I have started experimenting with Microsoft Azure if you haven’t already you can get a free experimentation account here;
Microsoft Azure Trial account with £125 credit
This gets your registered on Microsoft’s cloud and after a free trial period you will be able to continue with a Pay as You go Account which depending on the services that you go for can start at very cheap rates.
In order for this to work you will need the following
1) Microsoft Azure account
2) An SQL Azure Database
3) SQL Server Management Studio downloaded and installed on the machine you will be uploading from, this can be obtained from SSMS download link be warned its over 800mb. Here I use SSMS 2016
4) Know your server name this is generally [Yourname].database.windows.net
5) Login and Password (I use SQL Server Authentication)
Testing things out I have been using the Web Apps Service to run a website and connect to an SQL Azure Database – both on the cheapest options.
What makes the website particularly cheap is that it can be stopped and started and by paying for it by the minute you can really get a powerful demonstration sites up and running and stop them immediately after the demonstration for very little money.
So after having created an Azure SQL database (Microsoft Create Azure Database Tutorial)I wanted to get a decent number of records into it. Which would be the starting position when taking on most work.
Here I use the Lichfield Planning Application information previously referred to in this post QGIS Import. What I did was take the 45,000 records of planning applications from the shape file. I did this by opening up the dbf file of the shape collection in Excel 2003 and then saving it in excel format. This will be used later to import into the database.
Having your excel file ready the next step is to open up SQL Server Management Studio and connect to your Azure Database. The parameters with regard to username and servername will have been setup when you created your Azure database it is important that when you create your Azure database you somehow record these details.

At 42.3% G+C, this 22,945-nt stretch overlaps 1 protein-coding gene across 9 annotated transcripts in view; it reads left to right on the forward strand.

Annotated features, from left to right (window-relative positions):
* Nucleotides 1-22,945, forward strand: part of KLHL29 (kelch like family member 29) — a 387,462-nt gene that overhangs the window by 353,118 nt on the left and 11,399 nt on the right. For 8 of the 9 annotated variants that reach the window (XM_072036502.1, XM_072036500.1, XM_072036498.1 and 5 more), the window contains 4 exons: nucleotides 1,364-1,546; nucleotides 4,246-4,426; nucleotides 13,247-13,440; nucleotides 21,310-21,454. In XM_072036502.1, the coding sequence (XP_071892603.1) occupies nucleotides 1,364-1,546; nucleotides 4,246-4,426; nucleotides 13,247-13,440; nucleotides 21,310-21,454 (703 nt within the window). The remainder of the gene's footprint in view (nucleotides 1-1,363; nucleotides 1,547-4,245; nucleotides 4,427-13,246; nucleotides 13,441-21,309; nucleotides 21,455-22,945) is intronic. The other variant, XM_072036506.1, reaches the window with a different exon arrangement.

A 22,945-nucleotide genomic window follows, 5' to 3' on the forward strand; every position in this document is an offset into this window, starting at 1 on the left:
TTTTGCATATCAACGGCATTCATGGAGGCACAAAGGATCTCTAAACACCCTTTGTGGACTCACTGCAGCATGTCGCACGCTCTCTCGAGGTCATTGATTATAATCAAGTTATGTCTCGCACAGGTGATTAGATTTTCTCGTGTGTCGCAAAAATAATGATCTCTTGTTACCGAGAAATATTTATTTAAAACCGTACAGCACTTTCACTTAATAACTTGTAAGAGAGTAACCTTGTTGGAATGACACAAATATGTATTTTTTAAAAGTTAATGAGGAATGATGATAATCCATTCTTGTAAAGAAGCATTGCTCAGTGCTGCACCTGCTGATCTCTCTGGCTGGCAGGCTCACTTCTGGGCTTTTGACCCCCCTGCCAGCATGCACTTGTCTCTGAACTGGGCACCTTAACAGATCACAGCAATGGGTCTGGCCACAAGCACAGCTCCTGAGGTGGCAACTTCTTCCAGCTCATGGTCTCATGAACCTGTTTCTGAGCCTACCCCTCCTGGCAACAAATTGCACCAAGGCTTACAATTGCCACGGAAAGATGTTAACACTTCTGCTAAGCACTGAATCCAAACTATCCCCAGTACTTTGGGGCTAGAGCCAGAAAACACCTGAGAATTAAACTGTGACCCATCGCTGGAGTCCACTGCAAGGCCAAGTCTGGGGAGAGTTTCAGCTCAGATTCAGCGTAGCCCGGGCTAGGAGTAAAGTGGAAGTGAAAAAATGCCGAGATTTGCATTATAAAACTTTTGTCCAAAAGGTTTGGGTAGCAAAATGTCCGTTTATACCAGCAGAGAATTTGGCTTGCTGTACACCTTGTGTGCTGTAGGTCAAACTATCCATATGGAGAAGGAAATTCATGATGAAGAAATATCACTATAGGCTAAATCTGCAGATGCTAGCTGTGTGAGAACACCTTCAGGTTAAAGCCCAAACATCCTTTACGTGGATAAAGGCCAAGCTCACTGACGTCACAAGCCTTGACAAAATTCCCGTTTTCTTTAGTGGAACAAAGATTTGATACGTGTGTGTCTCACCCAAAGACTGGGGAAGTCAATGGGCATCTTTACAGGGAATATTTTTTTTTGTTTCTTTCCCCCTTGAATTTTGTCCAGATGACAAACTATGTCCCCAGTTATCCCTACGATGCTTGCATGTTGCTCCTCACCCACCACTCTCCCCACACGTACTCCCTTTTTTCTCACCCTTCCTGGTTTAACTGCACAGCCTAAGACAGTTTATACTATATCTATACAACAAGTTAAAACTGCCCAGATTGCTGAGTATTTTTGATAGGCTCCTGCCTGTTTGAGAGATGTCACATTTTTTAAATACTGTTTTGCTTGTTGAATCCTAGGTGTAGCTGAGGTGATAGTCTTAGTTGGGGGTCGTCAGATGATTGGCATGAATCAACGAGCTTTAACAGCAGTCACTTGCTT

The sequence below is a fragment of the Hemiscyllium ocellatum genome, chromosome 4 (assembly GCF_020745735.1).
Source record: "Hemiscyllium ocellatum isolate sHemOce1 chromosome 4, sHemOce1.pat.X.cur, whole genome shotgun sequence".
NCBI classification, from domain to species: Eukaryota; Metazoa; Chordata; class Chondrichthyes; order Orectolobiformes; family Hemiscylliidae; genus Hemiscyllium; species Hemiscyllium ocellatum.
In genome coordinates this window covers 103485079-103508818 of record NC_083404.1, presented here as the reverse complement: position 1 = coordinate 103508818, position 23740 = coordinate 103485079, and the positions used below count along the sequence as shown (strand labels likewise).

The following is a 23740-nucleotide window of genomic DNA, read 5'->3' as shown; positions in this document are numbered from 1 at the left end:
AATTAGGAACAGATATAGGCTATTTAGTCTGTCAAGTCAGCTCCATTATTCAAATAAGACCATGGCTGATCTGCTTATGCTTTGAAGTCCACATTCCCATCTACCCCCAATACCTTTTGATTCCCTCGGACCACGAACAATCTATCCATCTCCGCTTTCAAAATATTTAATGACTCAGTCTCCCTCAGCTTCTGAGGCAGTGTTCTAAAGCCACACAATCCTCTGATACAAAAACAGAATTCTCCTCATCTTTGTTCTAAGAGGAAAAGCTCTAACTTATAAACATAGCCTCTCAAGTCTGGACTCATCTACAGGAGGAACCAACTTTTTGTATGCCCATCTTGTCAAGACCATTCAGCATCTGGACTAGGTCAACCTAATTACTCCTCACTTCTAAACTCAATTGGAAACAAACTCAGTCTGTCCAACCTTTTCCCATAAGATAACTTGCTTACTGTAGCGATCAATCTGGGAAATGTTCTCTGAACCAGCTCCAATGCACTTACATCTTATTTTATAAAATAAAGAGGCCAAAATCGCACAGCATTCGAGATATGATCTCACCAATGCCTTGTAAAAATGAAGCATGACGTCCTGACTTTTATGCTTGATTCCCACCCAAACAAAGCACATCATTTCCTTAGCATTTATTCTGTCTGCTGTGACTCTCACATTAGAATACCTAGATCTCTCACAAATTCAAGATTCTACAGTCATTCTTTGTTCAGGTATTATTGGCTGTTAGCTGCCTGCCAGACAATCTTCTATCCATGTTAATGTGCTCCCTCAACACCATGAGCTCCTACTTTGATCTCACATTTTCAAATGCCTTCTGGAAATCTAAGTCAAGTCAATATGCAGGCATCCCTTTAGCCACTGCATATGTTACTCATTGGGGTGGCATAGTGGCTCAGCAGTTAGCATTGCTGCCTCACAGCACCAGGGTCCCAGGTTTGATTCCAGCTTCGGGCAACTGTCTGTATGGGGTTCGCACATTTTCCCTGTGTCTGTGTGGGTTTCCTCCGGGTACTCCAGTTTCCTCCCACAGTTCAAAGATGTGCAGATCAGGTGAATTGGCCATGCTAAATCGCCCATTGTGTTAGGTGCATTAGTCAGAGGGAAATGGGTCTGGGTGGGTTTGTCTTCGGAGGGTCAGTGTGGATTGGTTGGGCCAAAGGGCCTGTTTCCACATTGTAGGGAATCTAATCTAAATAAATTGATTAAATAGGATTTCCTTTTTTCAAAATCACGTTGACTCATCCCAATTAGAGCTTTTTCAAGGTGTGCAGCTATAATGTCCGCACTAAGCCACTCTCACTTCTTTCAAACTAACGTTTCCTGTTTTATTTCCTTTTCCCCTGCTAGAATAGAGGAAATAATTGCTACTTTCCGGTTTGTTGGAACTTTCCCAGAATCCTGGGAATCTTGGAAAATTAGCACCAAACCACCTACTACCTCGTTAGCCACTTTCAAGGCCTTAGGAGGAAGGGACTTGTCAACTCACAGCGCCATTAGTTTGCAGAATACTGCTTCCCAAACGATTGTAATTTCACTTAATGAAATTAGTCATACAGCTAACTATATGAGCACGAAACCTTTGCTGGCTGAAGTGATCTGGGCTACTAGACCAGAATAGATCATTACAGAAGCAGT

Next highlight the database – in my case this was DB001 and right click to get tasks.
At this point you enter the import wizard windows dialog boxes and having passed the opening welcome screen , a screen that can be turned off for subsequent navigations, you should hit your first screen that allows you to define the format of the file that should be imported.
The next step is about the only one that is slightly confusing – you are given a number of different options for the target – for me SQL Server Native Client 11.0 worked for me.
Now using the previous parameters specific to your database server and your database name complete the next dialog.
The next dialog asks you whether you want to copy all information or want to write a query to filter the information to be imported. For my example I chose the all import item. Here I select the database and then I am able to see the from and too destinations.
If you wish to import into an existing table use the drop down to select tables from the database – if you wish to import into a new table you can type in the name of the new table within the square brackets.
Here I create a new table called T010Test and import and then continue through the import wizard dialogs until on completion of import you should see a similar screen to that below. It is possible to go into the edit mappings if you are copying into a table that already exists. This will give you a preview showing to what extent the mapping will be successful and how the fields map. You may wish to alter the names of columns to match your target table at this point.